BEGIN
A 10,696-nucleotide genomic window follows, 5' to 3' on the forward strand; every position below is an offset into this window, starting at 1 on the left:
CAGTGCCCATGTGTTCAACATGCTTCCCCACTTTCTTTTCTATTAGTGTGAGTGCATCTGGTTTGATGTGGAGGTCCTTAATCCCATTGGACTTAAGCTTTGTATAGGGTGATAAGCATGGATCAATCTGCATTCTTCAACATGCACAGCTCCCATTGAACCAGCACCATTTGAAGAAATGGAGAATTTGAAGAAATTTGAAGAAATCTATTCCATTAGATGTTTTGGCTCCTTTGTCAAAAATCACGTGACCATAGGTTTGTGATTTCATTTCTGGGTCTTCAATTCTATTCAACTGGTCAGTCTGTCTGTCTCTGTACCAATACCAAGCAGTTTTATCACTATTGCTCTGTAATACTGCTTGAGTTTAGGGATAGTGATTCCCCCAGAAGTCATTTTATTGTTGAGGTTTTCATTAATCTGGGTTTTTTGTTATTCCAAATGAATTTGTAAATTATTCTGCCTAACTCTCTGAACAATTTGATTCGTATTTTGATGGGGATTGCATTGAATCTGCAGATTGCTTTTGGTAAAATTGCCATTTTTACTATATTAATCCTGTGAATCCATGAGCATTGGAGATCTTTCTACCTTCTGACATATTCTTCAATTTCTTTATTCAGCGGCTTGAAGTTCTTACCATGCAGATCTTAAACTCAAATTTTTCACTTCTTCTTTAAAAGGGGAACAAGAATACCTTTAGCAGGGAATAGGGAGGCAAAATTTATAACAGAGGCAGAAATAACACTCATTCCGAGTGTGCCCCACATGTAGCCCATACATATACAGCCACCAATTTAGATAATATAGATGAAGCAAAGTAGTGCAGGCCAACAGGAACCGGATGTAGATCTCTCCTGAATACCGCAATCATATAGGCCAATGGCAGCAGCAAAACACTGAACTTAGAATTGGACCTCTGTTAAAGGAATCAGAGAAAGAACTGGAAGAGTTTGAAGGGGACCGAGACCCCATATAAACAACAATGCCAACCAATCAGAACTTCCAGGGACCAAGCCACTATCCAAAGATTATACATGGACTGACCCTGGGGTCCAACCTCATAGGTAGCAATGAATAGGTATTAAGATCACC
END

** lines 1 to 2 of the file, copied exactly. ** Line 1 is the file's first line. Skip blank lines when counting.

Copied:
A 10,696-nucleotide genomic window follows, 5' to 3' on the forward strand; every position below is an offset into this window, starting at 1 on the left:
CAGTGCCCATGTGTTCAACATGCTTCCCCACTTTCTTTTCTATTAGTGTGAGTGCATCTGGTTTGATGTGGAGGTCCTTAATCCCATTGGACTTAAGCTTTGTATAGGGTGATAAGCATGGATCAATCTGCATTCTTCAACATGCACAGCTCCCATTGAACCAGCACCATTTGAAGAAATGGAGAATTTGAAGAAATTTGAAGAAATCTATTCCATTAGATGTTTTGGCTCCTTTGTCAAAAATCACGTGACCATAGGTTTGTGATTTCATTTCTGGGTCTTCAATTCTATTCAACTGGTCAGTCTGTCTGTCTCTGTACCAATACCAAGCAGTTTTATCACTATTGCTCTGTAATACTGCTTGAGTTTAGGGATAGTGATTCCCCCAGAAGTCATTTTATTGTTGAGGTTTTCATTAATCTGGGTTTTTTGTTATTCCAAATGAATTTGTAAATTATTCTGCCTAACTCTCTGAACAATTTGATTCGTATTTTGATGGGGATTGCATTGAATCTGCAGATTGCTTTTGGTAAAATTGCCATTTTTACTATATTAATCCTGTGAATCCATGAGCATTGGAGATCTTTCTACCTTCTGACATATTCTTCAATTTCTTTATTCAGCGGCTTGAAGTTCTTACCATGCAGATCTTAAACTCAAATTTTTCACTTCTTCTTTAAAAGGGGAACAAGAATACCTTTAGCAGGGAATAGGGAGGCAAAATTTATAACAGAGGCAGAAATAACACTCATTCCGAGTGTGCCCCACATGTAGCCCATACATATACAGCCACCAATTTAGATAATATAGATGAAGCAAAGTAGTGCAGGCCAACAGGAACCGGATGTAGATCTCTCCTGAATACCGCAATCATATAGGCCAATGGCAGCAGCAAAACACTGAACTTAGAATTGGACCTCTGTTAAAGGAATCAGAGAAAGAACTGGAAGAGTTTGAAGGGGACCGAGACCCCATATAAACAACAATGCCAACCAATCAGAACTTCCAGGGACCAAGCCACTATCCAAAGATTATACATGGACTGACCCTGGGGTCCAACCTCATAGGTAGCAATGAATAGGTATTAAGATCACC